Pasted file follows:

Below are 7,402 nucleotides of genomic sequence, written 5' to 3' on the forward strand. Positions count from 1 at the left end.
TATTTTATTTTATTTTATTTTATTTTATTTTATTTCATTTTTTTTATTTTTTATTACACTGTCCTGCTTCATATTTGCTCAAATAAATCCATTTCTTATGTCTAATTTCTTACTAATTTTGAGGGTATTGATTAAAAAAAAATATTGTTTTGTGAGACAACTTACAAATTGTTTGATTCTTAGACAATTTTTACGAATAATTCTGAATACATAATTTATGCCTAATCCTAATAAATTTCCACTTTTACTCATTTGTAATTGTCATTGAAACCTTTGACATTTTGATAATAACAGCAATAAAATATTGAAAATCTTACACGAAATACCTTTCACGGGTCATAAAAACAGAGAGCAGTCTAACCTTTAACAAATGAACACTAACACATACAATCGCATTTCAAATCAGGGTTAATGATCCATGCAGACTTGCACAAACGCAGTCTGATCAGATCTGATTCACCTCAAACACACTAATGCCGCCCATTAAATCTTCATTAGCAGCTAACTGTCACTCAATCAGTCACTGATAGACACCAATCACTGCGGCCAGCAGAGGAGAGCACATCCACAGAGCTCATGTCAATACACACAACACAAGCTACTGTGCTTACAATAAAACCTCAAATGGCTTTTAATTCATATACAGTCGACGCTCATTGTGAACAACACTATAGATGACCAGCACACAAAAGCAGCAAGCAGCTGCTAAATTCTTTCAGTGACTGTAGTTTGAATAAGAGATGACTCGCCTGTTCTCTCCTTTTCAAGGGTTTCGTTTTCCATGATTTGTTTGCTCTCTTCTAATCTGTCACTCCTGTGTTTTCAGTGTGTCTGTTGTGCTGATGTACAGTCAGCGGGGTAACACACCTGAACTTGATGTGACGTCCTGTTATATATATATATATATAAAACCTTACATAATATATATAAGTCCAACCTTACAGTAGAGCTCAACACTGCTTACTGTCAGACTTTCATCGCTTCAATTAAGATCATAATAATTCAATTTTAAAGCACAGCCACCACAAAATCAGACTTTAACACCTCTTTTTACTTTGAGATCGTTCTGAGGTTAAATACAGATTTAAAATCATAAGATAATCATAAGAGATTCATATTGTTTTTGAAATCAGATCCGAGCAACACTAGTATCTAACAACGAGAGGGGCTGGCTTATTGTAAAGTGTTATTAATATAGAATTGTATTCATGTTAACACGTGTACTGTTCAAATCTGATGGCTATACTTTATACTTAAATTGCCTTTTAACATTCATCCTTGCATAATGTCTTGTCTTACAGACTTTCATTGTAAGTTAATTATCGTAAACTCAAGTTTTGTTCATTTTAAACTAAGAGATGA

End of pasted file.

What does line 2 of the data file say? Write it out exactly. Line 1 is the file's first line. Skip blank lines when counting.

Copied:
TATTTTATTTTATTTTATTTTATTTTATTTTATTTCATTTTTTTTATTTTTTATTACACTGTCCTGCTTCATATTTGCTCAAATAAATCCATTTCTTATGTCTAATTTCTTACTAATTTTGAGGGTATTGATTAAAAAAAAATATTGTTTTGTGAGACAACTTACAAATTGTTTGATTCTTAGACAATTTTTACGAATAATTCTGAATACATAATTTATGCCTAATCCTAATAAATTTCCACTTTTACTCATTTGTAATTGTCATTGAAACCTTTGACATTTTGATAATAACAGCAATAAAATATTGAAAATCTTACACGAAATACCTTTCACGGGTCATAAAAACAGAGAGCAGTCTAACCTTTAACAAATGAACACTAACACATACAATCGCATTTCAAATCAGGGTTAATGATCCATGCAGACTTGCACAAACGCAGTCTGATCAGATCTGATTCACCTCAAACACACTAATGCCGCCCATTAAATCTTCATTAGCAGCTAACTGTCACTCAATCAGTCACTGATAGACACCAATCACTGCGGCCAGCAGAGGAGAGCACATCCACAGAGCTCATGTCAATACACACAACACAAGCTACTGTGCTTACAATAAAACCTCAAATGGCTTTTAATTCATATACAGTCGACGCTCATTGTGAACAACACTATAGATGACCAGCACACAAAAGCAGCAAGCAGCTGCTAAATTCTTTCAGTGACTGTAGTTTGAATAAGAGATGACTCGCCTGTTCTCTCCTTTTCAAGGGTTTCGTTTTCCATGATTTGTTTGCTCTCTTCTAATCTGTCACTCCTGTGTTTTCAGTGTGTCTGTTGTGCTGATGTACAGTCAGCGGGGTAACACACCTGAACTTGATGTGACGTCCTGTTATATATATATATATATAAAACCTTACATAATATATATAAGTCCAACCTTACAGTAGAGCTCAACACTGCTTACTGTCAGACTTTCATCGCTTCAATTAAGATCATAATAATTCAATTTTAAAGCACAGCCACCACAAAATCAGACTTTAACACCTCTTTTTACTTTGAGATCGTTCTGAGGTTAAATACAGATTTAAAATCATAAGATAATCATAAGAGATTCATATTGTTTTTGAAATCAGATCCGAGCAACACTAGTATCTAACAACGAGAGGGGCTGGCTTATTGTAAAGTGTTATTAATATAGAATTGTATTCATGTTAACACGTGTACTGTTCAAATCTGATGGCTATACTTTATACTTAAATTGCCTTTTAACATTCATCCTTGCATAATGTCTTGTCTTACAGACTTTCATTGTAAGTTAATTATCGTAAACTCAAGTTTTGTTCATTTTAAACTAAGAGATGA